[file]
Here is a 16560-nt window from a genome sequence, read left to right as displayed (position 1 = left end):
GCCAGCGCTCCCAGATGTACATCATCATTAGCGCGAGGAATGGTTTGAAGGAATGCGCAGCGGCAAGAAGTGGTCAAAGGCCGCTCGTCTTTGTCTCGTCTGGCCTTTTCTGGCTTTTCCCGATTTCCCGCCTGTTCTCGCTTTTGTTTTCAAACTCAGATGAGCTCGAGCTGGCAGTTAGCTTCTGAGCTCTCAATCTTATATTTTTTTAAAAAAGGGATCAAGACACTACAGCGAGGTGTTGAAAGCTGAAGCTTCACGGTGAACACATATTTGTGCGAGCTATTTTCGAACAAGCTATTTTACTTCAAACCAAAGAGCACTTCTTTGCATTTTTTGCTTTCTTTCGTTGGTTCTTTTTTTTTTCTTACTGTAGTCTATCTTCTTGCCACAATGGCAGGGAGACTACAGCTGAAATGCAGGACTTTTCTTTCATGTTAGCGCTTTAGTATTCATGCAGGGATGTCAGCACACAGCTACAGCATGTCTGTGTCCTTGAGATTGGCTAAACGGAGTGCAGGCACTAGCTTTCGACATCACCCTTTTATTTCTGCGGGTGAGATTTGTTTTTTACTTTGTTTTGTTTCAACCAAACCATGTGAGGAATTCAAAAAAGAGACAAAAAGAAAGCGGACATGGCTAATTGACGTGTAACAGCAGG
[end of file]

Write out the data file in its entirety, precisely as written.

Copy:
Here is a 16560-nt window from a genome sequence, read left to right as displayed (position 1 = left end):
GCCAGCGCTCCCAGATGTACATCATCATTAGCGCGAGGAATGGTTTGAAGGAATGCGCAGCGGCAAGAAGTGGTCAAAGGCCGCTCGTCTTTGTCTCGTCTGGCCTTTTCTGGCTTTTCCCGATTTCCCGCCTGTTCTCGCTTTTGTTTTCAAACTCAGATGAGCTCGAGCTGGCAGTTAGCTTCTGAGCTCTCAATCTTATATTTTTTTAAAAAAGGGATCAAGACACTACAGCGAGGTGTTGAAAGCTGAAGCTTCACGGTGAACACATATTTGTGCGAGCTATTTTCGAACAAGCTATTTTACTTCAAACCAAAGAGCACTTCTTTGCATTTTTTGCTTTCTTTCGTTGGTTCTTTTTTTTTTCTTACTGTAGTCTATCTTCTTGCCACAATGGCAGGGAGACTACAGCTGAAATGCAGGACTTTTCTTTCATGTTAGCGCTTTAGTATTCATGCAGGGATGTCAGCACACAGCTACAGCATGTCTGTGTCCTTGAGATTGGCTAAACGGAGTGCAGGCACTAGCTTTCGACATCACCCTTTTATTTCTGCGGGTGAGATTTGTTTTTTACTTTGTTTTGTTTCAACCAAACCATGTGAGGAATTCAAAAAAGAGACAAAAAGAAAGCGGACATGGCTAATTGACGTGTAACAGCAGG